US Partnership – tax implication

Allan Madan, CA
 Feb 14, 2013

LLP structure is one of the best entity for Canadian investors seeking legal liability as well as for avoiding double taxation whereas LLC is not recommended.

More and more Canadians, realizing the real estate opportunity available in the US are turning to Partnership structure for their real estate investments. However, not many Canadians are fully aware of tax implication on US Partnership. As such, this article will discuss the tax compliance side of US Partnerships and a curious case of US Limited Liability Corporation (LLC).

Limited Liability partnership (LLP)
Prudent Canadian investors understand the twofold benefits provided by an LLP: 1) LLP does not cause double taxation as do US Corporations; and 2) LLP provides asset protection for all of the partners. As such, there is no real reasons for choosing another type of Partnership for your US Real Estate investment (eg. General Partnership and Limited Partnership). For more information on the benefits of LLP entity when structuring your US Real Estate portfolio, please see my article on Best way to own a US property.

The LLP, as a Partnership are not a taxable entity. Rather, all of the Partnership income flows through to each Partner based on the % of their Partnership interest and the tax is paid by the individuals. However, the entity is still required by the US law to file a US Partnership Tax Information return annually. This form is called Form 1065 – Return of Partnership Income and must be filed by the 15th day of the 4th month following the year end. For example, if the year end of the LLP is December 31, 20×0, then the due date would be on the April 15, 20×1.

The partners, usually the Canadian investors will be required to file the Form 1040NR – Individual Nonresident Alien Income Tax Return which is due on the April 15th of the following year. On the Form, each individual’s portion of the Partnership’s income must be declared.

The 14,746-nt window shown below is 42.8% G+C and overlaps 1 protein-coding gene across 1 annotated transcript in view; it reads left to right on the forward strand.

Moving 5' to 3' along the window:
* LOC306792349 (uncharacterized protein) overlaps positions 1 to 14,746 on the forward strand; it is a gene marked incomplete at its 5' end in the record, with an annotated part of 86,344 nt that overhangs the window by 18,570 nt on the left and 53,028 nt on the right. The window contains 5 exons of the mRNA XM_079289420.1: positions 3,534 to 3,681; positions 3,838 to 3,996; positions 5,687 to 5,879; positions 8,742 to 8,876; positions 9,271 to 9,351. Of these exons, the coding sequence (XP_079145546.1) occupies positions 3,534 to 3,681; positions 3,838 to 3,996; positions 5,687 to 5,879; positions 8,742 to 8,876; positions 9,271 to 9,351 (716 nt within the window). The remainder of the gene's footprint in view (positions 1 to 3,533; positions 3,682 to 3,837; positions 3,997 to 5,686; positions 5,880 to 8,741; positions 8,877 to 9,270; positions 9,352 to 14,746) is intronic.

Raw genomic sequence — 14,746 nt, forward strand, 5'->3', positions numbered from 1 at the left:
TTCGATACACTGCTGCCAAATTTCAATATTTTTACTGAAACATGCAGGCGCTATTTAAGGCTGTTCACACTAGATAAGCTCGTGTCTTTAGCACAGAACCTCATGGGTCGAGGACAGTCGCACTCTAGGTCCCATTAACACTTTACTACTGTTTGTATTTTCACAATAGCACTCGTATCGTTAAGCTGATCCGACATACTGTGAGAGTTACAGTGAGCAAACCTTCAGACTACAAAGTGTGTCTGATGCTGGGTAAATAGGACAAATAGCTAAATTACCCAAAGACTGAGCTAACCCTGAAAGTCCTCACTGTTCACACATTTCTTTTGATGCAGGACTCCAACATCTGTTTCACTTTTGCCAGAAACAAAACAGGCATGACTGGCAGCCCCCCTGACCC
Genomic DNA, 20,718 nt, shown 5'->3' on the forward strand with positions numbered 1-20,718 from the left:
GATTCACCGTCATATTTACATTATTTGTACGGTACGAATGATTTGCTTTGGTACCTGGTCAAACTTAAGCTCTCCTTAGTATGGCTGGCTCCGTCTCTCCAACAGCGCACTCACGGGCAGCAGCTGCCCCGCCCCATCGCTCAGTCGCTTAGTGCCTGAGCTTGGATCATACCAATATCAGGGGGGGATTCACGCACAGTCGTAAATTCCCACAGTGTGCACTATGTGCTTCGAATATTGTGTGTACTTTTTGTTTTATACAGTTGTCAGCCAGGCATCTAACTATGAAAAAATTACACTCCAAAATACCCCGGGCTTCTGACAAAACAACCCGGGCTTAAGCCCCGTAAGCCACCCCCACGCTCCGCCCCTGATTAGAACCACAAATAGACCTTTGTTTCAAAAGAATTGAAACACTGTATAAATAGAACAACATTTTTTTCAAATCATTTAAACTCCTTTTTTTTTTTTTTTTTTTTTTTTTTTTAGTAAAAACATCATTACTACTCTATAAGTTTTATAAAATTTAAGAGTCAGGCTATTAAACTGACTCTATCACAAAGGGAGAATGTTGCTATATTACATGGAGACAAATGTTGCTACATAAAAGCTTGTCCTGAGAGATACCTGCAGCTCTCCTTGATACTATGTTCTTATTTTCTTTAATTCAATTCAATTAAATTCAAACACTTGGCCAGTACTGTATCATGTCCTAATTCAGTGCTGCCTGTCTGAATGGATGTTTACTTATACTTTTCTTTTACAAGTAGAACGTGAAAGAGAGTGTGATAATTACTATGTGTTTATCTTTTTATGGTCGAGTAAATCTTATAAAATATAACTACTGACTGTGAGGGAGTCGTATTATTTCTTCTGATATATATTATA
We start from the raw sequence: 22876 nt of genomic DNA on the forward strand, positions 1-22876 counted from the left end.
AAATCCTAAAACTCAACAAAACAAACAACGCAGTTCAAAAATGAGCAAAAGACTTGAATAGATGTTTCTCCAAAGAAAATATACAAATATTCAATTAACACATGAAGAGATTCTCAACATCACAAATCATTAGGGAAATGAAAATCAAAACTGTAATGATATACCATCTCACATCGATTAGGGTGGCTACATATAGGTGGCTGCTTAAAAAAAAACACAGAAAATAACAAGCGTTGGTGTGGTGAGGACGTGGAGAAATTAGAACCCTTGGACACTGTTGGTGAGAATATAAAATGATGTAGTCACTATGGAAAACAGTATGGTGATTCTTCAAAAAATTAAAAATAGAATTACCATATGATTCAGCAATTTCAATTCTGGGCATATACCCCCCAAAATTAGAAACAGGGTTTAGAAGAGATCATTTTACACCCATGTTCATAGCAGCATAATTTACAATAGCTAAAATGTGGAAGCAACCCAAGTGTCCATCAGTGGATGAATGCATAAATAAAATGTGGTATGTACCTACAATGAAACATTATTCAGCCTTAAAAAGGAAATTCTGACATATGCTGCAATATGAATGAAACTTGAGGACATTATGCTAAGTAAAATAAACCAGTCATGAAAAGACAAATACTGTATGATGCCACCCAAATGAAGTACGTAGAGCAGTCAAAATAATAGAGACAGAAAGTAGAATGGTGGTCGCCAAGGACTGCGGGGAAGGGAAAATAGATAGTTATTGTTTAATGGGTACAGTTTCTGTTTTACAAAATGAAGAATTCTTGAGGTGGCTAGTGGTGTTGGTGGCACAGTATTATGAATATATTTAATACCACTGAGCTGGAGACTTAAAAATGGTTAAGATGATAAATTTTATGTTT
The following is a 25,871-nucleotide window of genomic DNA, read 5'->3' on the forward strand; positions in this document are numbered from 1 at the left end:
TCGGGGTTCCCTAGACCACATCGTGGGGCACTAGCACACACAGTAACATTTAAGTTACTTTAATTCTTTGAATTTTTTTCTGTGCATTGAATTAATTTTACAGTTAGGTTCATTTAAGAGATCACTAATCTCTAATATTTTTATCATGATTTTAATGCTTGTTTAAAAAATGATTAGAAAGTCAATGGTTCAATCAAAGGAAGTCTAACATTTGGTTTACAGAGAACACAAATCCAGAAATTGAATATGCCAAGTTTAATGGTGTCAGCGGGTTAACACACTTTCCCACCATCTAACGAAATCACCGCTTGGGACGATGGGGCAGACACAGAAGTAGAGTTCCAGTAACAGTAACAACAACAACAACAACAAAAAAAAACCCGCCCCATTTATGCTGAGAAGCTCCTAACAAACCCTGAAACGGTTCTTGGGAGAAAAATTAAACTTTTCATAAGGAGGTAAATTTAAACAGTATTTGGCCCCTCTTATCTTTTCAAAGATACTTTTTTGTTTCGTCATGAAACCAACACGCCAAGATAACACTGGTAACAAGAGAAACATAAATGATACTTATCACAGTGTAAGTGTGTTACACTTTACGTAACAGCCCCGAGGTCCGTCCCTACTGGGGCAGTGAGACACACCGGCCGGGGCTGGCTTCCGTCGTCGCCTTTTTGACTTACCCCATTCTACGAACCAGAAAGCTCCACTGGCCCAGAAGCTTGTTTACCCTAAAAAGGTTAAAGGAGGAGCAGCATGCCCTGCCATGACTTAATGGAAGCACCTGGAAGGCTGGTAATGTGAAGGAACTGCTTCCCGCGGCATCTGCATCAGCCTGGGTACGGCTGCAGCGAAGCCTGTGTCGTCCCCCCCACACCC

Finally, each Canadian investor will be required to include their portion of the US LLP’s income on their Canadian Personal Income Tax Return. The good news is that you will be able to use the US taxes paid above as a credit against the Canadian taxes.

Limited Liability Corporation (LLC)
In the United States, LLC can be treated differently depending on the number of Partners and whether or not the Partner(s) elect to be treated as a Corporation or not.

Single-Owner LLC
When a LLC is owned by a single Partner, the entity will be treated as a disregarded entity and essentially, the IRS will treat the entity as a sole proprietorship for tax purposes. This means that the LLC does not pay tax nor have the obligation to file any Partnership Income Tax Return. Rather, the individual Partner will report the income on his/her Personal Tax Return (Form 1040).

Multi-Owner LLC
When a LLC is owned by more than one Partner, the entity will be treated as a Partnership for US tax purposes. This means that the entity will have the same tax filing responsibility as the LLP mentioned above.

Election to be treated as C or S Corporation
For both Single and Multi-Owner LLC, an election can be made to have the entity be treated as either a C or a S Corporation for tax purposes. In order to do so, the owner(s) must file a Form 8832 – Entity Classification Election to the IRS and annual file the Form 1120 by the 15th day of the 3rd month following the entity’s year end.

Canadian Perspective
In Canada, all LLCs, regardless of their election status in the US are treated as a corporation. As such, double taxation will occur when you are a Canadian investor with a Partnership interest in a LLC and therefore, this structure is generally not advised for Canadian investors.

US Partnership taxation is a complex area of international tax and therefore, we highly recommend consulting a cross border tax expert before establishing a Partnership entity in the US.